Saturday, January 30, 2021

On the subject of cruising and charter design...

A question of note, an interesting charting method, and in the "seriously creepy" department...

So, what do we actually want a cruising boat to be?

Think about that for a minute or two... 

A good cruising boat is a nomadic habitat that can take you pretty much anywhere in the world accessible by water. You want it to be safe, comfortable, and as trouble-free as possible. It should also be easy to maintain and operable within its crew's physical and financial abilities or constraints.

A good charter boat, on the other hand, is designed to generate income and that's the bottom line. Which, I'll be the first to admit, is no bad thing but making money creates a completely different design brief than you'd want for a cruising boat.

One of the things that still surprises me is that 90% of our crewed charter clients don't sail, they're not into boats, and, if anything, the whole idea of a sailing vacation does not quite track with them. What does track however is they like the idea of a movable luxury hotel room that moves from location to location with their own personal Chef and crew to take care of them. The newer the boat, ensuite heads, lots of toys, all creature comforts, and a killer menu is more often than not why people choose the boats they do.  Sure, they want the boat to look great but to most clients anything that's expensive and floats right side up is considered a great looking boat.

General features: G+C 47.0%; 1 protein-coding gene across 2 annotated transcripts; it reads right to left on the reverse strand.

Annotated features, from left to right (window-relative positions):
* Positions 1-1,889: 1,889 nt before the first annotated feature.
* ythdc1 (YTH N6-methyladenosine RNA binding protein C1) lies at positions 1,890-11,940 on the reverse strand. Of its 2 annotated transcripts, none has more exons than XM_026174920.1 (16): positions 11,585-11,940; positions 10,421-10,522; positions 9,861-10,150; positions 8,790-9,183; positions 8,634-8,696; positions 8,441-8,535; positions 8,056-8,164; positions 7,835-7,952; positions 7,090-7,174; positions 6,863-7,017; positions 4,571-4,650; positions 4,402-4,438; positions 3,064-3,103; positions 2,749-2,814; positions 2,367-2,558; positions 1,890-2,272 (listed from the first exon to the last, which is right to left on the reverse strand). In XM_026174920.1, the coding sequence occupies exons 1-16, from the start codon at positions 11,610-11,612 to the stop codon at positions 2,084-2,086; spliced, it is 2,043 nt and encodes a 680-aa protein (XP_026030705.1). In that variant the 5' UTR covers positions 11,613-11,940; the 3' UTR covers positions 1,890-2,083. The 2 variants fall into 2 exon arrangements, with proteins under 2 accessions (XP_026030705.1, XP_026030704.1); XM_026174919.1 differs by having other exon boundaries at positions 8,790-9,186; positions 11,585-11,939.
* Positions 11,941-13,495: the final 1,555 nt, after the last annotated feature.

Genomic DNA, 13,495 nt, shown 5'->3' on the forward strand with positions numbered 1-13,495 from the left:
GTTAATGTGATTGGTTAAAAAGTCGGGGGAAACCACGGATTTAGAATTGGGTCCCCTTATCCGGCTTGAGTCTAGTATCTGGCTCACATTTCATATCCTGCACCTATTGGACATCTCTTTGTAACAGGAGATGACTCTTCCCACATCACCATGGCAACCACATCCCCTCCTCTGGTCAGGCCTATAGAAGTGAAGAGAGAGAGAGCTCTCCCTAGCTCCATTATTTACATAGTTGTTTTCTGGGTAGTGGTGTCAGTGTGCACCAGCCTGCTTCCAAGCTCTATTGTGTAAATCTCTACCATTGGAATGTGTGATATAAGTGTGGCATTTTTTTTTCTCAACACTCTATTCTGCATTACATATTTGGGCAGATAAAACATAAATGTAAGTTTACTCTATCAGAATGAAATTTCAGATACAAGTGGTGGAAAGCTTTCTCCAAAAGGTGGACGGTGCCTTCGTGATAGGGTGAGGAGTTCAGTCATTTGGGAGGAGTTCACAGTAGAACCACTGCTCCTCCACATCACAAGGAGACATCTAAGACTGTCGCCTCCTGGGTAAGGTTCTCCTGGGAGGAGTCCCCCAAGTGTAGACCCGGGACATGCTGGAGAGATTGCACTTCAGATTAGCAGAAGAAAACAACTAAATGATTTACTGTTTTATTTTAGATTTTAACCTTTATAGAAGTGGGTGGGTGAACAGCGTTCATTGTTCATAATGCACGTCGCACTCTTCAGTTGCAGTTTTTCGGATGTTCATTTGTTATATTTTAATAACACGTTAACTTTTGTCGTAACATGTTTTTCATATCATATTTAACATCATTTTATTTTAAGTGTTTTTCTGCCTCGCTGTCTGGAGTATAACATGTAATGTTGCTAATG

Charter cats are all built to a cost point as most charter boats are only built with a five year lifespan factored into the mix. Term charter (crewed boats) tend to last longer as they don't get the abuse that bareboats do but a seven-year old crewed charter boat is considered too long in the tooth to get top dollar. The point being that longevity is not a high priority on the design brief.

Most catamarans are sold to the various charter companies and, as such, most cats for sale are designed for charter. That equals a lot of catamarans. So many in fact, that you'll find very few manufacturers willing to start building a non-charter oriented multihull. Sure there are a few exceptions coming from small or boutique builders (Gemini comes to mind). 

How to tell the difference between a cat designed for cruising or a cat designed for charter? If the boat sleeps ten and has four heads it's a charter design.

Like I said before, I like term charter boats and have a business that is part of that industry so I understand why they're designed the way they are. The downside where cruising is concerned is that there are just not enough people buying new cruising multihulls for the boat building companies to design and tool up for, in their view, what they consider a minuscule market.

Since we're on a roll we'll talk about what I'd like a cruising cat to be in 2021 in the next post.

Listening to Margo Timmins

So it goes...

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